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Common auto insurance myths not to believe

On Behalf of | Sep 15, 2021 | Motor Vehicle Accidents |

Every driver in Santa Ana, California, needs at least minimum liability to drive legally on public roads. Otherwise, they may face a fine for not showing proof of insurance if they get pulled over. However, many myths still exist that confuse drivers, so they often don’t make informed decisions.

Drivers only need minimum coverage

While drivers only need minimum liability, it only covers to the limit of the policy. For example, California requires a minimum of $15,000 per person, $30,000 per accident, and $5,000 in property damage. However, if an MVA costs more than the minimum, the driver is at risk of lawsuits and liability doesn’t cover their vehicle.

The color of the vehicle matters

One study found 44% of Americans believe certain vehicle colors, such as red, raise insurance rates. What really influences rates is the repair costs, make and model, and vehicle age. This is likely based on how certain vehicle colors and models may attract risky drivers, and they stand out among other vehicles.

Insurance covers other drivers not on policy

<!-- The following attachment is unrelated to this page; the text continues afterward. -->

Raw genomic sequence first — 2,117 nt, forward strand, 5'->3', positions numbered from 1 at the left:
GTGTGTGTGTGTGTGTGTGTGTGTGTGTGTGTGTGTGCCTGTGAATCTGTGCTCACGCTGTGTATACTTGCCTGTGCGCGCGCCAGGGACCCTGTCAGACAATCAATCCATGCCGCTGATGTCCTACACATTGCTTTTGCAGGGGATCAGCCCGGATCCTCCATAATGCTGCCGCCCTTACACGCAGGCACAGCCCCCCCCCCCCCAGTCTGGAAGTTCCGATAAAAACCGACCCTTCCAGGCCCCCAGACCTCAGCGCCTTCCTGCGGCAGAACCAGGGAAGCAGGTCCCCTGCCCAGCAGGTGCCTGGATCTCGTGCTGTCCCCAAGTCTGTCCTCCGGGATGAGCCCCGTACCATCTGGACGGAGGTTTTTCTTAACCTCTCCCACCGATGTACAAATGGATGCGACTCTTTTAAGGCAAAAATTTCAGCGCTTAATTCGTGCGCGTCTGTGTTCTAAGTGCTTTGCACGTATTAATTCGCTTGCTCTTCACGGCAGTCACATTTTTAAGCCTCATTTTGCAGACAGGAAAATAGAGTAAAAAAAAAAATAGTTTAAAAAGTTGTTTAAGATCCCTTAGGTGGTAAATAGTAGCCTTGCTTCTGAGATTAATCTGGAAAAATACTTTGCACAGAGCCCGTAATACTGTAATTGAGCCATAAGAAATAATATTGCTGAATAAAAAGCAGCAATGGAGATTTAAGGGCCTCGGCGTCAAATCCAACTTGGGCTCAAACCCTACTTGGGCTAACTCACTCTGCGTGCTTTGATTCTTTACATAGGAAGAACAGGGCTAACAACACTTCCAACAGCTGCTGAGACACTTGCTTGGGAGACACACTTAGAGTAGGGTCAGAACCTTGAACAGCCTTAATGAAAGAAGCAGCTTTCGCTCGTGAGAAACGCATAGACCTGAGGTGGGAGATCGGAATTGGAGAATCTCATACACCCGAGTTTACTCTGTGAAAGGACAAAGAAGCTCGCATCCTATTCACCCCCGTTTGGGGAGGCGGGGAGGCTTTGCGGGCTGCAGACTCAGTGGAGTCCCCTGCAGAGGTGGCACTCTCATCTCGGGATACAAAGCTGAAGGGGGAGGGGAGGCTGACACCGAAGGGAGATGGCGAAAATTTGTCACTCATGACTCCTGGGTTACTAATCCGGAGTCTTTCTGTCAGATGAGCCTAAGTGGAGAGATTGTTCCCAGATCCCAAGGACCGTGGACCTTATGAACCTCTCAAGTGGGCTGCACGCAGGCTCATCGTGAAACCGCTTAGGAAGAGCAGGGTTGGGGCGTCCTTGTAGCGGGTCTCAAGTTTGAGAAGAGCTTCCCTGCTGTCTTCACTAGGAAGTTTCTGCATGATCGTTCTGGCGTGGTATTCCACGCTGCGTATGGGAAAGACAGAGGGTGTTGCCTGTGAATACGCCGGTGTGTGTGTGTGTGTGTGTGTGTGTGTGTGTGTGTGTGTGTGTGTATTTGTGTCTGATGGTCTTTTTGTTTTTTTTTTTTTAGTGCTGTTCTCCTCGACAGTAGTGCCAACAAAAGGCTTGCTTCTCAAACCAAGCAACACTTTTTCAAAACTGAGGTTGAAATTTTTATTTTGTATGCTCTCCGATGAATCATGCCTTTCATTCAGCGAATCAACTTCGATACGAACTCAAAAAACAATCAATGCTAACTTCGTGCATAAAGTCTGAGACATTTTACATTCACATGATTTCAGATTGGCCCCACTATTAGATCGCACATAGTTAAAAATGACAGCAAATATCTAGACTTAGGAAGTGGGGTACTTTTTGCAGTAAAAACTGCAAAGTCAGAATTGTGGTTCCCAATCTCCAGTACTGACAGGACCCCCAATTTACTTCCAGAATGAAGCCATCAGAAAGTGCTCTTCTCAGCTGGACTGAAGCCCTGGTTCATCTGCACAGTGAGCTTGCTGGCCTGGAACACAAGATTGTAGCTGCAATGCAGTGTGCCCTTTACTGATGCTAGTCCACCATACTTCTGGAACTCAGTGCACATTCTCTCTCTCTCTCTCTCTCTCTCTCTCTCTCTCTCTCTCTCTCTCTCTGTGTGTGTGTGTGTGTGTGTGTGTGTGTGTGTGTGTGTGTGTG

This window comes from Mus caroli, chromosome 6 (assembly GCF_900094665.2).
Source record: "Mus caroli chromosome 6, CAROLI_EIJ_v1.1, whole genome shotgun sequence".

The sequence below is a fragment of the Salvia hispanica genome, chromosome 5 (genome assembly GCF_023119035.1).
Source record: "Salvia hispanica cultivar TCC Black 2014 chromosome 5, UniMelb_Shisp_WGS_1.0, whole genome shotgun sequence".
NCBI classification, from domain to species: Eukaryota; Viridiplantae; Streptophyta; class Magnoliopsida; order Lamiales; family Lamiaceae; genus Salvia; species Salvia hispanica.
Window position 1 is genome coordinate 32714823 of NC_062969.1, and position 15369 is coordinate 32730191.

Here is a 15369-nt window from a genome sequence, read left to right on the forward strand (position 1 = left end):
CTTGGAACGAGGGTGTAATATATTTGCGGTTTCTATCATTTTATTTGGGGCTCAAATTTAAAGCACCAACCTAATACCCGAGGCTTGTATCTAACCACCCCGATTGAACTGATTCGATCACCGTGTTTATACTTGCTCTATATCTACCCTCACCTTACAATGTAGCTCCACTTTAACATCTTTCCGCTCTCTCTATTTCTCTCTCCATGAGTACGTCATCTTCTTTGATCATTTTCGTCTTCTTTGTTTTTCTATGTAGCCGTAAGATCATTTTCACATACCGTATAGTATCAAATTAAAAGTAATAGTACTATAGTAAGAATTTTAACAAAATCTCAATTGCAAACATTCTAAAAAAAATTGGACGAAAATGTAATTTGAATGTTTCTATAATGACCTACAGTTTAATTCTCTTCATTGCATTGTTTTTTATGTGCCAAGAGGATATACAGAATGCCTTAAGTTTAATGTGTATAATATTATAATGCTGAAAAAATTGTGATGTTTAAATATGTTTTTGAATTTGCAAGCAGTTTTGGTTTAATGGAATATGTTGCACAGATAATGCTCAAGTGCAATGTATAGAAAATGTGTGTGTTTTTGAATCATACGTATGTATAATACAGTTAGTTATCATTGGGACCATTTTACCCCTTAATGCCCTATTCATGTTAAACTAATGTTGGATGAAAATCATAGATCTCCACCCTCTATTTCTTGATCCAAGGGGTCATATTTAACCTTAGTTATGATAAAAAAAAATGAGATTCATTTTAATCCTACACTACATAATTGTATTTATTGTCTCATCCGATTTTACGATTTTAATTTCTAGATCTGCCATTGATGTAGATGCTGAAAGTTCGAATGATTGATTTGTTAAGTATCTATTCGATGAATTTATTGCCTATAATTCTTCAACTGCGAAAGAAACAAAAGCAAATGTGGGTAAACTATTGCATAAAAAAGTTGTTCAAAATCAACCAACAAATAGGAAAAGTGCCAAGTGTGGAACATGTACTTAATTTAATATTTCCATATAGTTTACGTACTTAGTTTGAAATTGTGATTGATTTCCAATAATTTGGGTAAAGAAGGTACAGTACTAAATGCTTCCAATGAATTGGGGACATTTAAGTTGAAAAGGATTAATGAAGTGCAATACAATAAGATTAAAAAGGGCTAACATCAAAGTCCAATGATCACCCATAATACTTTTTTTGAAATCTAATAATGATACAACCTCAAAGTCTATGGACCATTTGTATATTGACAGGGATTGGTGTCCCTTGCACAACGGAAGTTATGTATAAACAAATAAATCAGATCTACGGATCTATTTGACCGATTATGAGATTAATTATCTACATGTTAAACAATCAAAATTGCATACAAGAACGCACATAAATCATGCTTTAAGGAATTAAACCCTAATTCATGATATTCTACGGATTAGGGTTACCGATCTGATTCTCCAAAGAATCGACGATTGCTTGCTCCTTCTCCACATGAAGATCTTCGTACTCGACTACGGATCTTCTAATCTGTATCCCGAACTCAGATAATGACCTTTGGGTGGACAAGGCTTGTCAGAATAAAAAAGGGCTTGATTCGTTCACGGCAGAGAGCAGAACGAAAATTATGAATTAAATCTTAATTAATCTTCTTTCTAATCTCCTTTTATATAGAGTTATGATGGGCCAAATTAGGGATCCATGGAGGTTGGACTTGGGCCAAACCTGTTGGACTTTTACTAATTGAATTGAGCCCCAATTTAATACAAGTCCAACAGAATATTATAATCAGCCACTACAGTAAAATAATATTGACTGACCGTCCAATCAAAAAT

Though a policy typically follows the car and not the driver, this may vary. Drivers should read their policy to determine what it covers, but most policies cover permissive use with limits. If the vehicle gets stolen and the thief causes damage or accidents, drivers aren’t typically responsible.

Premiums increase after every traffic ticket

While certain violations add points to a license, a one-off minor traffic ticket with a clean record usually doesn’t raise premiums. Some providers may not raise rates after one speeding ticket, but most providers take DUI seriously.

Drivers with even one DUI usually must purchase a special coverage called SR22 and keep proof in their vehicle. If a driver has concerns about points or infractions, they may often take driver’s education to remove them.

Knowing myths will help avoid confusion and disputes if a driver gets into an accident. Sometimes, insurance companies do not make good assessments, and some underwriters may lack legal understanding.